Peachtree Hoops Commentary: Atlanta Hawks Hire Larry Drew

 

...and the Hawks search for a coach comes to a startlingly anti-climactic halt.

The longest shot in the Atlanta Hawks coaching race came in first Friday night, as the AJC's Michael Cunningham broke the news that the team had indeed tapped Larry Drew as their next head coach. Yahoo Sports! Marc Spears reports that it's a three year deal.

It doesn't register as an exciting hire. Even as surprising as it may have been when Mike Woodson was not re-signed almost exactly a month ago to see Drew hired as his replacement, it doesn't capture the imagination at all.

If anything, folks might wonder why the Hawks went through all the fuss.

 

Drew doesn't carry any head coaching experience with him and there has to be the question of just how much more different Drew can be than his former boss, Woodson?

The first thing Drew has to answer is just that----how will things be different. How can hiring him be the difference for a club that won (53) regular season games and a first round series, but flamed out again in the second round, against stiffer competition? 

The Hawks faced problems such as offensive stagnation, lack of effort, blowing games late, uneven efforts. How can Drew be an agent of change in that area when he was on the staff the entire time? Will he be able to even out the burden of accountability (a significant issue in the locker room last season) after being a confidante of the players as the main assistant?

The Drew hire is so low on the excite-o-meter, that you can bet it won't be long until we hear that this hire (and the next season at large) will be a season of transition while the Hawks wait to get their hands on former Hawk PG and current Celtic head coach Doc Rivers.

You have to ask if this was a hire of convenience, given that the Hawks draft workouts start Monday, and there are still plenty of questions to be answered that may have prevented candidates like Dwane Casey and Mark Jackson to sign on now. Question such as the free agent status of Joe Johnson, who might be a key to any coach interested in taking the Hawks job. Should the Hawks be deciding to not bring Joe back, it might deter someone who is interested in continuing what the Hawks have had building and not be interested in a step back. Drew was likely not bound by such questions, already understanding the team (and ownership for that matter) very well and more than realizing there may not be many other chances for him to be a head coach in the NBA.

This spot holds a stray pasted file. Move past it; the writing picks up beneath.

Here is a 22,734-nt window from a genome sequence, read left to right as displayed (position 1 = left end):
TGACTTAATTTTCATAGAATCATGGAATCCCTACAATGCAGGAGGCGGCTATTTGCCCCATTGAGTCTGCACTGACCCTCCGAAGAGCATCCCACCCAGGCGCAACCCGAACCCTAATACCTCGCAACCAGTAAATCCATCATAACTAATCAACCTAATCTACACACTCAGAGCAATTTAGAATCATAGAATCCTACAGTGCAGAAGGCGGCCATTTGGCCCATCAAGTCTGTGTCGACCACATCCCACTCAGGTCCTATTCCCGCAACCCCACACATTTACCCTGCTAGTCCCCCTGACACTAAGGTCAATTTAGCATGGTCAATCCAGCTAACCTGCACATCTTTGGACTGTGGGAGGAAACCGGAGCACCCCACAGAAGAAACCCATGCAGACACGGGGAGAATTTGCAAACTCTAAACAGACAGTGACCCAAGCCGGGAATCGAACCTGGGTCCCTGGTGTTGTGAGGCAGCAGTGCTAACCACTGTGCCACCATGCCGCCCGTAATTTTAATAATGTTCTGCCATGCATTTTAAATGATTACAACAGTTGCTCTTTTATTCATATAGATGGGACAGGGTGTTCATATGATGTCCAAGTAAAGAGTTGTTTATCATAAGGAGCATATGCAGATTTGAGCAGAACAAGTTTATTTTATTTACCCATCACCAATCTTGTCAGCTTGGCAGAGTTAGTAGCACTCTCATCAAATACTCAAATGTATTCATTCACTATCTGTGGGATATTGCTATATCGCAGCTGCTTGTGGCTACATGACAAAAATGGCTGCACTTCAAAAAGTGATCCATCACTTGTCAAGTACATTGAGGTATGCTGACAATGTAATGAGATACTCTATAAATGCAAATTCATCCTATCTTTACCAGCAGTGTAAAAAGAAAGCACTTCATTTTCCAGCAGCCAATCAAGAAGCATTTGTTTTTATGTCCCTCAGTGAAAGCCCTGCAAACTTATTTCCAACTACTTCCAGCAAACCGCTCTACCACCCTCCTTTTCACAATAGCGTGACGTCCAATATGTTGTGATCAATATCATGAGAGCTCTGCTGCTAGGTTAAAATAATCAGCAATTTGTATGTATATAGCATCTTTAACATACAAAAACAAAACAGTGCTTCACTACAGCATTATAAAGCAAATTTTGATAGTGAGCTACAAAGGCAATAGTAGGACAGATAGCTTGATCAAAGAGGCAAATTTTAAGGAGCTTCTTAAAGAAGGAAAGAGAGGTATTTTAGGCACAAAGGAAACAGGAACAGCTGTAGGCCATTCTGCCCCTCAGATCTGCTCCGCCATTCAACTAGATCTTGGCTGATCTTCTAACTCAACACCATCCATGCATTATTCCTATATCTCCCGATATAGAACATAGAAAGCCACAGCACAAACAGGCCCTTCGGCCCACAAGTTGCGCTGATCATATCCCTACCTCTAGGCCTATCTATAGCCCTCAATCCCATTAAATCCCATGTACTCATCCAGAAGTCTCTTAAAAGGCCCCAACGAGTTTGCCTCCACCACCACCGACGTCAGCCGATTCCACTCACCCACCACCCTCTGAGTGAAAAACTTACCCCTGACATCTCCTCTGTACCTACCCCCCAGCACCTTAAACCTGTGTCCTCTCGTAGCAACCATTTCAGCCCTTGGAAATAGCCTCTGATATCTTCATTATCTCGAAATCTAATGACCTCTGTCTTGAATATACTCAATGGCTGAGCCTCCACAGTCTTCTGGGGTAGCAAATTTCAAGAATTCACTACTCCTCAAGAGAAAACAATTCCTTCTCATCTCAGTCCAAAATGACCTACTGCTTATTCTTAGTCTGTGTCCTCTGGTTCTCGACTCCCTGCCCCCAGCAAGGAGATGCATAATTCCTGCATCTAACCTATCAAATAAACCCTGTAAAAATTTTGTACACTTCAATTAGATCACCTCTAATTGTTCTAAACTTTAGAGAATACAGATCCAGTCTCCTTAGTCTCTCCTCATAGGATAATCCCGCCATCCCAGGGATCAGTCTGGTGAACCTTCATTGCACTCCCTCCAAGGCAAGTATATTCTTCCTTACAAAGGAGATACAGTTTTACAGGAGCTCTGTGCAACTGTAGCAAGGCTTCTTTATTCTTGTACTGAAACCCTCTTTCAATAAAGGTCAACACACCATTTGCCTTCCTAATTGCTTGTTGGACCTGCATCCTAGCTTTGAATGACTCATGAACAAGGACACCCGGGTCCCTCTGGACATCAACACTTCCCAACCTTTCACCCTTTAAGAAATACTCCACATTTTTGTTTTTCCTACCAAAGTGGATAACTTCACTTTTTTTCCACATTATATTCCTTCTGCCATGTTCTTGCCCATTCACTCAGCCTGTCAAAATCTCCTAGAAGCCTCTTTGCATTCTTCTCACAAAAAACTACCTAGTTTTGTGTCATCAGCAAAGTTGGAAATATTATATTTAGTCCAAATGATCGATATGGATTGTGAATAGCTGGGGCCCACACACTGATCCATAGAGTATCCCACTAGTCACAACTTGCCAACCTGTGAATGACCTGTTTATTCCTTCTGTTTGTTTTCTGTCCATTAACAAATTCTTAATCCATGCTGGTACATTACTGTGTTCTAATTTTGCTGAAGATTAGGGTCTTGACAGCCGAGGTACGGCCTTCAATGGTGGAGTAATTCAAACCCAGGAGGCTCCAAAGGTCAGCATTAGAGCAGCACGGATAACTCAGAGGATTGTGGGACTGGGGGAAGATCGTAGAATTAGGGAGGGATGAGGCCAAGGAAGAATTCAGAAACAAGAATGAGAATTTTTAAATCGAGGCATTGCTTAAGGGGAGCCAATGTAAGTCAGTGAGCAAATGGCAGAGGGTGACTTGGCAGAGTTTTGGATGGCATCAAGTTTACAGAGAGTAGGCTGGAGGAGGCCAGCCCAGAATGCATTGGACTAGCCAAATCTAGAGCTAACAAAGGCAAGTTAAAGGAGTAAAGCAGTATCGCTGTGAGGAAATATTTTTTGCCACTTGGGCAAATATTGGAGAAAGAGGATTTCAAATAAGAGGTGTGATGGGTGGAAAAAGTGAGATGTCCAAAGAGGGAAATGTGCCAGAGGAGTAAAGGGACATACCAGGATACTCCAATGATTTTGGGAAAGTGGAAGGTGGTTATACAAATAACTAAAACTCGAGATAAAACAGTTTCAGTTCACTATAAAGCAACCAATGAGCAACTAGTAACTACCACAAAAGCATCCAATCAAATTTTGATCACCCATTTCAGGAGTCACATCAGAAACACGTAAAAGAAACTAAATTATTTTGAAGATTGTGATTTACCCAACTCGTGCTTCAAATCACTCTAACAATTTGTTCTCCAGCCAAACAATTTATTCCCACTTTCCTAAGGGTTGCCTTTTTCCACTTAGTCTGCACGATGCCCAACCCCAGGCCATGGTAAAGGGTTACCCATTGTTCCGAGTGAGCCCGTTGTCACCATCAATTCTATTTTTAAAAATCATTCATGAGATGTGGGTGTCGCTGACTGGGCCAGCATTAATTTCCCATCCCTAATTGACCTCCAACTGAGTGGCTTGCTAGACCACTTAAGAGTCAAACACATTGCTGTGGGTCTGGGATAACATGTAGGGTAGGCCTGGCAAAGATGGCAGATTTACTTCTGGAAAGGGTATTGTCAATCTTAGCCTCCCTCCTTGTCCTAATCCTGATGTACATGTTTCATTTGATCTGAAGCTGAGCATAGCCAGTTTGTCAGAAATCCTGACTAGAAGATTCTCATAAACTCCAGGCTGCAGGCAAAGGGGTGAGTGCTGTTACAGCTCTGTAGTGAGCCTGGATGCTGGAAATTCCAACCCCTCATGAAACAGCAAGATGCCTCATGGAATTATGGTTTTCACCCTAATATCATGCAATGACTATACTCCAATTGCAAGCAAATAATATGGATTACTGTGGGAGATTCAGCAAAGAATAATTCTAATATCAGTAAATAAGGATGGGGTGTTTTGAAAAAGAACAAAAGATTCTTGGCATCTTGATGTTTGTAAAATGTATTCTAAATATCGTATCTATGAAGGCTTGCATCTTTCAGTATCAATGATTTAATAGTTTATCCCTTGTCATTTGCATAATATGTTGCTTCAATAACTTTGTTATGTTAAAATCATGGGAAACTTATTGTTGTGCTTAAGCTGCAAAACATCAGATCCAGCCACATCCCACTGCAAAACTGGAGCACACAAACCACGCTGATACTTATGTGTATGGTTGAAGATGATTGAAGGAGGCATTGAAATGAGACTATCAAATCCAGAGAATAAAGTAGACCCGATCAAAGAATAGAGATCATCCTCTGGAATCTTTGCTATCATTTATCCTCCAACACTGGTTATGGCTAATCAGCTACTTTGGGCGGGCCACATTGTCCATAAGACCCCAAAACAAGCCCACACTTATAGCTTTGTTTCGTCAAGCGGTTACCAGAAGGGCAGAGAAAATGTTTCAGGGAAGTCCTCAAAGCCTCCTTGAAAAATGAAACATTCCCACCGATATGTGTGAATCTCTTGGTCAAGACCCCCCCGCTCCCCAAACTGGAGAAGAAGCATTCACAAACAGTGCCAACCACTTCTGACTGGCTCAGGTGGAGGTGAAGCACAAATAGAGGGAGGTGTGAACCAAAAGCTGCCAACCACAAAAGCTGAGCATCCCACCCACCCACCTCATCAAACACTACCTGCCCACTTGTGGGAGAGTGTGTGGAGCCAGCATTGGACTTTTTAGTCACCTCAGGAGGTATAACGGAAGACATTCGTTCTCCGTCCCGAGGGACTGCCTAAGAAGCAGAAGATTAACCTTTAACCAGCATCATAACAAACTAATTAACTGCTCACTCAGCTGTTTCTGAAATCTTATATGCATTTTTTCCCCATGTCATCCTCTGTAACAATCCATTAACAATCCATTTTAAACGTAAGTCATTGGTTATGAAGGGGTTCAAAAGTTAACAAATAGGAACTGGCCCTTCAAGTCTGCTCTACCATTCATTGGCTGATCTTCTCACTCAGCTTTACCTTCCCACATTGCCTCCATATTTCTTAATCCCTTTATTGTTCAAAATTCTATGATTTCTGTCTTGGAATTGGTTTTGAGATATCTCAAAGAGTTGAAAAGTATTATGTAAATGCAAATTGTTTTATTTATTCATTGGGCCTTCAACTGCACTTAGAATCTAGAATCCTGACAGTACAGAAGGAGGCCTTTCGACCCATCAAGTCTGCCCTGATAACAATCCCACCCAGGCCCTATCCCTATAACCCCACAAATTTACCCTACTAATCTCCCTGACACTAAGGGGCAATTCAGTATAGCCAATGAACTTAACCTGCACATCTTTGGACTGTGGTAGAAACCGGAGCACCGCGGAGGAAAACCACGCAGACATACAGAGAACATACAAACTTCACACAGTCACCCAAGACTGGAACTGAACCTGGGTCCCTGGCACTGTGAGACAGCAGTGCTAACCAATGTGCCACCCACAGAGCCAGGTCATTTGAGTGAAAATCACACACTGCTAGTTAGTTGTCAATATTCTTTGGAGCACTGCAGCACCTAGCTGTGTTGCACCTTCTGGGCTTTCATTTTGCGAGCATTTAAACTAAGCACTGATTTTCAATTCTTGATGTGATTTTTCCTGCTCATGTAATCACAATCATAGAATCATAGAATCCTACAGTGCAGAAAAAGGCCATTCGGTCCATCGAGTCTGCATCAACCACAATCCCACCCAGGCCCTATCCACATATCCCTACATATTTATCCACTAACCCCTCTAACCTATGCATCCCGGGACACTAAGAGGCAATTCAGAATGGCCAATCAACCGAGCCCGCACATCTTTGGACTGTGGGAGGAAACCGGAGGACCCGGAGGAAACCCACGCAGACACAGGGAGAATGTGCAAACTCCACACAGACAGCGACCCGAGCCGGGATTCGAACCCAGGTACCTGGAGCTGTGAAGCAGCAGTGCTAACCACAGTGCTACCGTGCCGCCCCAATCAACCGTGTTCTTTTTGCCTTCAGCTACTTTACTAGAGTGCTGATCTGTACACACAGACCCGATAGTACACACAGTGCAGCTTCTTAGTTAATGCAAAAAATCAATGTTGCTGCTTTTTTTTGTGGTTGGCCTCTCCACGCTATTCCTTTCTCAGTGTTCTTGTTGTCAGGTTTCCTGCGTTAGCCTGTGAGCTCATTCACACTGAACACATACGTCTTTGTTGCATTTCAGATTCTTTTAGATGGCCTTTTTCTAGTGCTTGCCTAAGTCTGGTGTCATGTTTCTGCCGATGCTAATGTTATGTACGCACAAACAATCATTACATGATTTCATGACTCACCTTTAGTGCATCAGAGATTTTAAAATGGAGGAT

Last week, a report stated that the Hawks were internally discussing Drew as their "Alvin Gentry", the Suns head coach who took over a floundering Phoenix team and got them back on track with the same personnel. Maybe, but Gentry also had the benefit of failing in two other stints as head coach (DET, LAC) before taking over the Suns reins...Drew doesn't have that background.

For long time Hawks fans, it reeks of a Bob Weiss/Terry Stotts like move, a hire of comfort and ease---a competent assistant gets a shot at the helm. In Stotts case, he did make significant changes in relief of Lon Kruger, and inspired change in a locker room down on the lack of pro savvy of Kruger. In the end, Stotts didn't have the roster (point guard, specifically) to make it work and he was gone soon, too.

And that's what we don't want...a couple of seasons or so of feeling around if Drew can be a head coach. We wanted someone who had done something at the pro head coaching level already. We didn't think Avery would have changed styles much to make the difference here, but he had the track record. We did believe that Dwane Casey could get the most out of the roster given his work with a mediocre group in Minnesota, but he's not coming either. Mark Jackson has as much head coaching experience as Drew (read: zero), but it would definitely had been a high profile hire and anything could have been possible.

We don't know for sure what Larry Drew will be as the Hawks coach, and we're not compelled by it at all, but we'll hope he can change those things which have hindered the Hawks and forced Woodson out and improve the Hawks chances in the playoffs.

Otherwise, the Hawks will be wasting a couple of prime years from their frontcourt of Josh Smith and Al Horford. Teams near the top like the Hawks, with a couple of young All-Star caliber players can't afford a miss on the bench. And, if the Hawks do bring Joe Johnson back, even though his contract may extend for quite a few more season, his stay near the top of his game won't be for much longer, and a two year miss on a coach would waste extremely expensive time.

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